“People that grow up in places like this, seeing their environment destroyed, it stirs them, it causes people to want to get involved, and that’s why I’m here.”
Mason Adams, May 25, 2020
“Life in these mountains ain’t always been easy, so people around here take a stand when they see something they don’t agree with—and I’m one of them,” says walrus-mustached Jammie Hale in his thick southwestern Virginia mountain accent. “People that grow up in places like this, seeing their environment destroyed, it stirs them, it causes people to want to get involved, and that’s why I’m here.”
In a documentary-style video produced by Unicorn Riot, a left-wing media collective, in 2018, Hale explains his decision to join a protest movement taking on the Mountain Valley Pipeline (MVP), a 303-mile long, nearly 42-inch-wide pipeline intended to move natural gas from the fracking fields of northern West Virginia to a terminal in southern Virginia that connects to markets and export terminals on the East Coast. Settled in among the hardwood trees on Peters Mountain, near where another (pseudonymous) activist known as Nutty has been occupying an aerial platform, he talks of his family’s 150-plus years in Giles County, Virginia, and how that history motivates him to do all he can to prevent the pipeline from crossing the Appalachian Trail.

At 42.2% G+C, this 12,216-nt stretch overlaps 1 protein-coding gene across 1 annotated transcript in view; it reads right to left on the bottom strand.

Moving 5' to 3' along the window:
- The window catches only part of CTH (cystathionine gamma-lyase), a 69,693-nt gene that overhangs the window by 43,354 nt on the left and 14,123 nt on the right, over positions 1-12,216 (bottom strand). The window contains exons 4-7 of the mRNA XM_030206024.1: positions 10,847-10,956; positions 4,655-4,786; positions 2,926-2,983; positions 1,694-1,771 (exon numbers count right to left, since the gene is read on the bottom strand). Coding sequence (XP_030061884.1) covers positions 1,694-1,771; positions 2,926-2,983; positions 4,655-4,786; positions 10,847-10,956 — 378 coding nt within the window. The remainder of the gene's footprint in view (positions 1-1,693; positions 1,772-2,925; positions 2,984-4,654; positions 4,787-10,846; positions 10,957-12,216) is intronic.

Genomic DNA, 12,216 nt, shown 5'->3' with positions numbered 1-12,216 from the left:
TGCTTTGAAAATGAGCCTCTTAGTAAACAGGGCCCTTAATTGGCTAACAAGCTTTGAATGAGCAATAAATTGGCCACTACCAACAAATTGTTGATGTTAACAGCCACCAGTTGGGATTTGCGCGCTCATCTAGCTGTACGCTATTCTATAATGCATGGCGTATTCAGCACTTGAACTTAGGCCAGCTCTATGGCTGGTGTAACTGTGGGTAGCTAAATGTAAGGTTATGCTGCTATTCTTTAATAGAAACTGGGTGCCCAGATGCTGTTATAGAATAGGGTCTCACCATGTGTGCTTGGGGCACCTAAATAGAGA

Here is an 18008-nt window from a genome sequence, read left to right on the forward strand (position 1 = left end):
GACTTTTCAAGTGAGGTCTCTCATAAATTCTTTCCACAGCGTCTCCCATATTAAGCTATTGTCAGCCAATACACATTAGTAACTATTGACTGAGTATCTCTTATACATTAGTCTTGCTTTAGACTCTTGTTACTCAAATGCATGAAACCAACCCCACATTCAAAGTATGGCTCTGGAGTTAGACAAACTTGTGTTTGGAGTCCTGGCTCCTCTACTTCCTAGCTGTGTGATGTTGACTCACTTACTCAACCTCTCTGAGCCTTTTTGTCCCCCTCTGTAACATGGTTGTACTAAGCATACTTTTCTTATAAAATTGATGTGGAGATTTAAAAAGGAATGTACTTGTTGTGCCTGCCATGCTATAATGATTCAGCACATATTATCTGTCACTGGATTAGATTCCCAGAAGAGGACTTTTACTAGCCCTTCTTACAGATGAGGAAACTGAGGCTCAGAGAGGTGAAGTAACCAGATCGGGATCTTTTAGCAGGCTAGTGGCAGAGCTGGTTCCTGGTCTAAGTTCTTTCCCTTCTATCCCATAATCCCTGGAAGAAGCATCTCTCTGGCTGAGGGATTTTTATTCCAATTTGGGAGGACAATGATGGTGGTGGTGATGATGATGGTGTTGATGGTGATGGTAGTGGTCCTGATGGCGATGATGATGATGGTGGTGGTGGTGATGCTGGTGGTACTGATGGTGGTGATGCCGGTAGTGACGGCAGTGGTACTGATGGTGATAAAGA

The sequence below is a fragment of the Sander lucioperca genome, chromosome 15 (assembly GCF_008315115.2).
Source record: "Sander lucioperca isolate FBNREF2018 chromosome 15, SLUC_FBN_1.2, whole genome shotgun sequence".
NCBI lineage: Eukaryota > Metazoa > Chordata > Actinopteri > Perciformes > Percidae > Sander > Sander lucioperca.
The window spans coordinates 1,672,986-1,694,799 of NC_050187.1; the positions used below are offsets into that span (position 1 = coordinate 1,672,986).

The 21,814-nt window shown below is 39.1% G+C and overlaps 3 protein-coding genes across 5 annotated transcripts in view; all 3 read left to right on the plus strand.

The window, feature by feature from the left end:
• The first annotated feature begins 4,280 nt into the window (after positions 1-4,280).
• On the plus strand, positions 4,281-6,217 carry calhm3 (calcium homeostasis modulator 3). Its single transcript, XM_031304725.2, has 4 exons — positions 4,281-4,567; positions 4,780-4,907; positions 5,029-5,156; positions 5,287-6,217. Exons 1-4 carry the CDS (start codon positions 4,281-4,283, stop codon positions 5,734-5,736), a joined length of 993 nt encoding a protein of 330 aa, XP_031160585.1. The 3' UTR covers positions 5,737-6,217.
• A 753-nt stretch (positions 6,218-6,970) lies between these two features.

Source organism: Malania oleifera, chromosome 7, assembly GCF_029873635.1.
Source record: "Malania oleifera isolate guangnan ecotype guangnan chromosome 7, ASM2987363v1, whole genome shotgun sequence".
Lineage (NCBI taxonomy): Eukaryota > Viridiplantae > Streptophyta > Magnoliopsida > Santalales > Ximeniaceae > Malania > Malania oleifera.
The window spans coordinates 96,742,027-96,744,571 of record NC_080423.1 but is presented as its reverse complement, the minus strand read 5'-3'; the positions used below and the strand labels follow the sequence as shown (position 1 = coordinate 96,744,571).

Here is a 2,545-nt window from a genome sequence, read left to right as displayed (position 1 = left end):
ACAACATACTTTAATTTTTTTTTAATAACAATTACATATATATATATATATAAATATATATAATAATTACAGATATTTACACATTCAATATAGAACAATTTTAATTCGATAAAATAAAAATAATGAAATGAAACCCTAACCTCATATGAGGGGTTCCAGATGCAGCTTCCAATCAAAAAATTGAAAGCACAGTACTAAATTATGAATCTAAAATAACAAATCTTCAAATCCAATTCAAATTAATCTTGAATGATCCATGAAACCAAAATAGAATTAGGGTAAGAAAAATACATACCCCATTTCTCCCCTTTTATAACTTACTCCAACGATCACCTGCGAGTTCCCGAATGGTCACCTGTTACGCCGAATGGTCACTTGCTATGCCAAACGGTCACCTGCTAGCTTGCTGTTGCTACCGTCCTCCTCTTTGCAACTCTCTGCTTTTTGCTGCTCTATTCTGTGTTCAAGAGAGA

Now in 2020, the Peters Mountain blockade no longer exists, and although many tree sits have fizzled out, a group of up to a dozen activists have been camped in a steep hollow along Yellow Finch Lane near Elliston, Virginia, for nearly a year and a half. (Hale lives nearby and visits the encampment several times each week.) It is at least partly to their credit that the Mountain Valley Pipeline remains unfinished. Its production cost has risen from a projected $3.5 billion to $5.5 billion, and the pipeline is two years behind its original timeline due to a series of regulations and litigation preventing it from crossing the Appalachian Trail and multiple rivers and waterways.